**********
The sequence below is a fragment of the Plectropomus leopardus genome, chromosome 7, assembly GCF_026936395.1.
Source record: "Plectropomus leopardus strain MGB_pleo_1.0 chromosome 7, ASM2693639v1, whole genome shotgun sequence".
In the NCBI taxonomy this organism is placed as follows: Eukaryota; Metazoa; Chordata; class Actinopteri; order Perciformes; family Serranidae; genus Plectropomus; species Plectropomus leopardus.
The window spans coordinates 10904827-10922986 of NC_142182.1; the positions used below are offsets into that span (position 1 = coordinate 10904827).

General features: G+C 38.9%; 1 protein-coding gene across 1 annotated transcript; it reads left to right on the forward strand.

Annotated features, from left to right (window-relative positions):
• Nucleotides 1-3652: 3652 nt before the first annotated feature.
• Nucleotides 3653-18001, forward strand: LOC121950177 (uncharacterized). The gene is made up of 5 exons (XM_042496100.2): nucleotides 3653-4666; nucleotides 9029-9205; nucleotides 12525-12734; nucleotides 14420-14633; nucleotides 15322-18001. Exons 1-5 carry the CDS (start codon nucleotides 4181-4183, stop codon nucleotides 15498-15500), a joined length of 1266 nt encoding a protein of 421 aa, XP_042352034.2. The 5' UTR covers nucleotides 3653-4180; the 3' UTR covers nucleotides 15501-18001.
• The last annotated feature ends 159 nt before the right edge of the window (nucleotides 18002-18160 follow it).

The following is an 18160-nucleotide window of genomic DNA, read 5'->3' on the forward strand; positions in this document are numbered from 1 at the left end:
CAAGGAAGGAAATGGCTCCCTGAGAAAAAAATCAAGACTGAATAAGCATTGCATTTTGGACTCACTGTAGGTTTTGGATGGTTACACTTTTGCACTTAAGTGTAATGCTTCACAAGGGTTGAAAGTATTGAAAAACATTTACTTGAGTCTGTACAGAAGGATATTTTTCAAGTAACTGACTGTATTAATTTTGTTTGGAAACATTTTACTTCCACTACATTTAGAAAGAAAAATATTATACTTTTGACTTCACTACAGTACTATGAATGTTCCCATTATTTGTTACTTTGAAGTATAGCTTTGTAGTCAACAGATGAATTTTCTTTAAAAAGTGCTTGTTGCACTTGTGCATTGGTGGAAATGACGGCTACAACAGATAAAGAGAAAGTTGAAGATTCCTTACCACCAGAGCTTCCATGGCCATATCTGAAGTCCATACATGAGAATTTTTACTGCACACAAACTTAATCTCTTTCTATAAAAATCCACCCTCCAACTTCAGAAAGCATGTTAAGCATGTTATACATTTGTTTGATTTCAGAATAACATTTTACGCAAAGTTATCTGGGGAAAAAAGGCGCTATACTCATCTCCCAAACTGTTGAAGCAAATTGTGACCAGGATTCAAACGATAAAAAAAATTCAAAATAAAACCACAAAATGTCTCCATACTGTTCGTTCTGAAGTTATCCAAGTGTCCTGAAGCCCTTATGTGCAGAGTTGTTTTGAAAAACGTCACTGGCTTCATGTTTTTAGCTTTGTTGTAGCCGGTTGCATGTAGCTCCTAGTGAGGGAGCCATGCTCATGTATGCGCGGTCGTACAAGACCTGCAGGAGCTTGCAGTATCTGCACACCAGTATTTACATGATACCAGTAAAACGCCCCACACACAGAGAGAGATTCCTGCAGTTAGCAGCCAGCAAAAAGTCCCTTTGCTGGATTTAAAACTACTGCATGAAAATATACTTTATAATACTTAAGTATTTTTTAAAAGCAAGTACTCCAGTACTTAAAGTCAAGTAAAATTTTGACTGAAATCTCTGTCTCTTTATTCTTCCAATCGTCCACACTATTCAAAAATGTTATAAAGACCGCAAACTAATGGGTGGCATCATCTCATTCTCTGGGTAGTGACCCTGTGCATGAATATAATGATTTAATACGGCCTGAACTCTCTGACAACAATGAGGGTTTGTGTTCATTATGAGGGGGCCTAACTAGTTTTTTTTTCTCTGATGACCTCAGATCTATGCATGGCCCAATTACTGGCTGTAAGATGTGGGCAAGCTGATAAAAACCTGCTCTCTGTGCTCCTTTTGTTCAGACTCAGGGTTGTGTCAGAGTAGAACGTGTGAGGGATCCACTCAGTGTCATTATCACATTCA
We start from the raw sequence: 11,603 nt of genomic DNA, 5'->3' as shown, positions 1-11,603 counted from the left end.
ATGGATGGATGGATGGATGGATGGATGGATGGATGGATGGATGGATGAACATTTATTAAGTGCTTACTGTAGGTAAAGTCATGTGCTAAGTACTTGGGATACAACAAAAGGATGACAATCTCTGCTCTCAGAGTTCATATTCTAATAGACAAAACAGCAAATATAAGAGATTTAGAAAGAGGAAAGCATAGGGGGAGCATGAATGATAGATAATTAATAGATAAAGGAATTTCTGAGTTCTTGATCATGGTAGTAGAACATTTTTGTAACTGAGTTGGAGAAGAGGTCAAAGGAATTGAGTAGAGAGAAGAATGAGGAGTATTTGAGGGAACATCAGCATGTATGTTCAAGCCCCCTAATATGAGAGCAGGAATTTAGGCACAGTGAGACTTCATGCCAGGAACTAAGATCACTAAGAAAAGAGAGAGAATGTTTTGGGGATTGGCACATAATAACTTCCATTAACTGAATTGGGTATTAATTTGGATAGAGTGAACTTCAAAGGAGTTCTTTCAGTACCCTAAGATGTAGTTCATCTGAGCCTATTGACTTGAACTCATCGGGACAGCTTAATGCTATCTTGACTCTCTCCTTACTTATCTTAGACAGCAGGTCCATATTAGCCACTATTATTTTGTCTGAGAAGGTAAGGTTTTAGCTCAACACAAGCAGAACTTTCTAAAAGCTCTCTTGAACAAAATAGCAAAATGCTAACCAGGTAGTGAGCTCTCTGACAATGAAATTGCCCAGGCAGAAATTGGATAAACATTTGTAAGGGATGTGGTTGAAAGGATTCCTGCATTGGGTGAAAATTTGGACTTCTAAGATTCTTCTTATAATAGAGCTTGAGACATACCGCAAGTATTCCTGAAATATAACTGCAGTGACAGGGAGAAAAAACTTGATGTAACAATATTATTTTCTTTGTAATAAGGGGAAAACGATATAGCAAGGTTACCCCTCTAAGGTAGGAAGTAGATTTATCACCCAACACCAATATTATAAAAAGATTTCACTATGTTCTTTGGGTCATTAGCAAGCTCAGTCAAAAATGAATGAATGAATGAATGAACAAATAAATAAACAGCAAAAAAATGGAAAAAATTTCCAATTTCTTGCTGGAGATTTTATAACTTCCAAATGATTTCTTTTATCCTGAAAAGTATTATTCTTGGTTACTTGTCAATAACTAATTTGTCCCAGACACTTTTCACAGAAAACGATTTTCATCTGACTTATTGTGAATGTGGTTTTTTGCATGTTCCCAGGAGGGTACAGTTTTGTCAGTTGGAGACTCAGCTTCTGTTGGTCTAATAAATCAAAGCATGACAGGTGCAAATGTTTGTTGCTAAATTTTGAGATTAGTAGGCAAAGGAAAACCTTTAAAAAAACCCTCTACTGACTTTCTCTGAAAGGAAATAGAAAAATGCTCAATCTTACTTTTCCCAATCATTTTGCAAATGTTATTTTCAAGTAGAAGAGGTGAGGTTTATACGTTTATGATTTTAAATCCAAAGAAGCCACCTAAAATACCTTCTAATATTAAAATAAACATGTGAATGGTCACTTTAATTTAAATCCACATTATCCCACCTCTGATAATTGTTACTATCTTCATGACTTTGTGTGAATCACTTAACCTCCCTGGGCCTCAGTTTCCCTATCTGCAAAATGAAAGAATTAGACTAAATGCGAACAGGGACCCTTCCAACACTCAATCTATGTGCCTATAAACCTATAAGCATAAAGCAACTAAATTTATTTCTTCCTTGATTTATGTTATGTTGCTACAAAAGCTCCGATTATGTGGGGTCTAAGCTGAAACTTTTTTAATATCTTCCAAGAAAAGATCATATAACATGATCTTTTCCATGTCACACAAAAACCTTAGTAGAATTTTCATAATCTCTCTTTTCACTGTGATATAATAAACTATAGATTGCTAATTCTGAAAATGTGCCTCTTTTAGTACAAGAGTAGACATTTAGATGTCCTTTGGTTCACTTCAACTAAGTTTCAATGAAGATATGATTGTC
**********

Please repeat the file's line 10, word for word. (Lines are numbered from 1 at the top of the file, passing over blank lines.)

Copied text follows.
The following is an 18160-nucleotide window of genomic DNA, read 5'->3' on the forward strand; positions in this document are numbered from 1 at the left end: